Friday, December 8, 2023
HomeFilmJoe Eszterhas' Showgirls Redemption

Joe Eszterhas’ Showgirls Redemption

It cannot be understated how much of an impact Basic Instinct had on this film. The second collaboration between writer Joe Eszterhas and Paul Verhoeven following the release of the Sharon Stone fronted erotic thriller, Showgirls is a case of an Icarus story if there ever was one in the film industry.

More explicit and sleazy in an outright sense than it’s predecessor, the modern reappraisal of the film has come to the rather logical conclusion of this being something a little ahead of its time, which to link another Verhoeven film, is a similar outcome for Starship Troopers. Despite a few poorly aged visual elements, still holds up strongly as a critique of fascist material. While the likes of Quentin Tarantino have since heralded this as some kind of post-golden age exploitation film, it’s best to take it straight from the horse’s mouth and the anecdote Eszterhas shared regarding the meticulous writing process. Detailing the forensic manner in which he and Verhoeven penned the screenplay satirising the grand MGM musicals of times gone by and also firing a few shots in the direction of general romance film conventions along with the grandest 80s trend of all time. Dance movies.

The story of a young drifter, Nomi Malone, and her move to Las Vegas in an attempt to fulfil her dream of making it as a titular ‘Showgirl’, though it fast becomes apparent the job isn’t as glamourous as she once fantasised and brings with it a whole web of complex politics and relationships.

A lot of that initial backlash the film received has either relented or met with positive reappraisal. Parroting the prior point, it is worth acknowledging that cult films in particular still have a marmite appeal. I fall in the camp of rating the film quite highly but that stems from a like for Verhoeven’s filmmaking and I can understand quite clearly how Showgirls lacks appeal both contextually and in isolation (and yes, isolation is referring to the sub-par, unbelievably clunky performances among other drawbacks).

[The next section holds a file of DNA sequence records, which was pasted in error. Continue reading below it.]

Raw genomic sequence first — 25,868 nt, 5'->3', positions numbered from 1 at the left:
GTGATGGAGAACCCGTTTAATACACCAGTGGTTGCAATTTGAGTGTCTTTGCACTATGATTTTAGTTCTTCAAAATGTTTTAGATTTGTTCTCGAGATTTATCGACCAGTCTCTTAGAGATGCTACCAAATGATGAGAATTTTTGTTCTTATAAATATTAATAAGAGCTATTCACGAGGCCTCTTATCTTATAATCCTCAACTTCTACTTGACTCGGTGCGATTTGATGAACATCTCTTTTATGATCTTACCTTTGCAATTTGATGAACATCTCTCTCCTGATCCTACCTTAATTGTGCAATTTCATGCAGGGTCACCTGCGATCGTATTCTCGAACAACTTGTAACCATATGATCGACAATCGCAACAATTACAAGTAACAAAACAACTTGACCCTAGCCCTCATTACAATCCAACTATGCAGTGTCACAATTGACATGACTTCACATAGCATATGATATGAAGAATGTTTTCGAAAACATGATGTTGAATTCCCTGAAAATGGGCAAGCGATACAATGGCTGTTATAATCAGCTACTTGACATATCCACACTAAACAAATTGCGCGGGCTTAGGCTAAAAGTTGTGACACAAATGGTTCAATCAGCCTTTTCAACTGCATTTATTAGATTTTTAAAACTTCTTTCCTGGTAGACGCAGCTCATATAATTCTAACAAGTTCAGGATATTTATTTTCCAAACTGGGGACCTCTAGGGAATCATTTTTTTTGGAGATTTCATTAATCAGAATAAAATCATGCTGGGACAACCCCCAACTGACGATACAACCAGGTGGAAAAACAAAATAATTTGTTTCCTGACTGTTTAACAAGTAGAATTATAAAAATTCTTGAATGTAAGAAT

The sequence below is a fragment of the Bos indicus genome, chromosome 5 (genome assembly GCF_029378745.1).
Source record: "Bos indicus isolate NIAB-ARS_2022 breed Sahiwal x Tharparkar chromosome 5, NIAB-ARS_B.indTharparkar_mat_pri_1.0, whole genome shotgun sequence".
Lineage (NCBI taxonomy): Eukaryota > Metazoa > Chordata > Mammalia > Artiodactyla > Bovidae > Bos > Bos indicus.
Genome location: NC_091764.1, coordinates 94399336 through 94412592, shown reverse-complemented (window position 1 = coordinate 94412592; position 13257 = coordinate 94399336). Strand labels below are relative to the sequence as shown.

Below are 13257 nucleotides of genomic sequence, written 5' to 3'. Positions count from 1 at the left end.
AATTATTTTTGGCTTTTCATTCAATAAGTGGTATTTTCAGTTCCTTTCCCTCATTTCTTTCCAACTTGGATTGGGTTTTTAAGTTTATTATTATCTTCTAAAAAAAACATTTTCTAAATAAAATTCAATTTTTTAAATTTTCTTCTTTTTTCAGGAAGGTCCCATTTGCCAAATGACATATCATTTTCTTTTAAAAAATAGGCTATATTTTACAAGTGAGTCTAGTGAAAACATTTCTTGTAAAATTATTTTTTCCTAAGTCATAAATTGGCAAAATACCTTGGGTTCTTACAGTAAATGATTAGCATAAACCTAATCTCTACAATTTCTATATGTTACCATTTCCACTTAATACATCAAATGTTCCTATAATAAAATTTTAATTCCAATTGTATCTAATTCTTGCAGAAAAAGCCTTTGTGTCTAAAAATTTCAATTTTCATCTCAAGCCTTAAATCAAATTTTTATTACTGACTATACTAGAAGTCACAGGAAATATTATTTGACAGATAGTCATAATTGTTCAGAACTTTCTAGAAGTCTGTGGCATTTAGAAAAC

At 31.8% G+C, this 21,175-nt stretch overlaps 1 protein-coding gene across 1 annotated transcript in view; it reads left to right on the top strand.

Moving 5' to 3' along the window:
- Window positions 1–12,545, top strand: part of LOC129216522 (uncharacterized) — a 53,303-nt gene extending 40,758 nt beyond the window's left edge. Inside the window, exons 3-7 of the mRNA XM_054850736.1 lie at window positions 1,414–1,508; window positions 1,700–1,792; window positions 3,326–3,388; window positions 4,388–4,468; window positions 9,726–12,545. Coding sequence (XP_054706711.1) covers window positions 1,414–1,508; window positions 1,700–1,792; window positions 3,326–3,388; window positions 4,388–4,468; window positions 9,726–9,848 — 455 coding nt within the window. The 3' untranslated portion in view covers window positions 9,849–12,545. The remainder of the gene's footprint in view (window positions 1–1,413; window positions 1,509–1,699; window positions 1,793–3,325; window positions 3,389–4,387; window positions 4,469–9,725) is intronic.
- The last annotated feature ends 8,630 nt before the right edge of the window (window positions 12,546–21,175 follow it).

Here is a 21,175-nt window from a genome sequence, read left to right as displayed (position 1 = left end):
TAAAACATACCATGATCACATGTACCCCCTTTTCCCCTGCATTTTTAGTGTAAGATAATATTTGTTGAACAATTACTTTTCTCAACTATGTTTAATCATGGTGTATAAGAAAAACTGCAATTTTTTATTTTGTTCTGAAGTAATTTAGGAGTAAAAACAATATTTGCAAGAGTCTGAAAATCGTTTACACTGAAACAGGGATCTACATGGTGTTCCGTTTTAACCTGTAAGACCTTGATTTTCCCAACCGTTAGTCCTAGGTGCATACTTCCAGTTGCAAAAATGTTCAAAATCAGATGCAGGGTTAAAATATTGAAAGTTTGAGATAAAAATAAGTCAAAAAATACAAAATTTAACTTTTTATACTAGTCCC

Having subjected myself to a couple of watches of the film and even acknowledging my Verhoeven bias, a lot of the backlash feels hyperbolic beyond belief, especially in regards to performance. The cast size is perhaps a little overwhelming given that a majority of background characters get a decent showing in the limelight but its main players are a decent standard. Berkley’s turn here is undoubtedly the one to gain most from the passage of time, a bold jump to make after Saved By the Bell, leaping to the polar opposite in terms of both medium and genre. She makes for a solid lead given how complex her arc is. Kyle MacLachlan is, granted, a million miles away from his Twin Peaks and David Lynch collaboration levels while Gina Gershon makes for an excellent nemesis of Nomi’s – all proving themselves as capable in their delivery of that layered, biting dialogue that truly makes this film what it is. Hell, even the rampaging gang of Monkeys have a memorable cameo!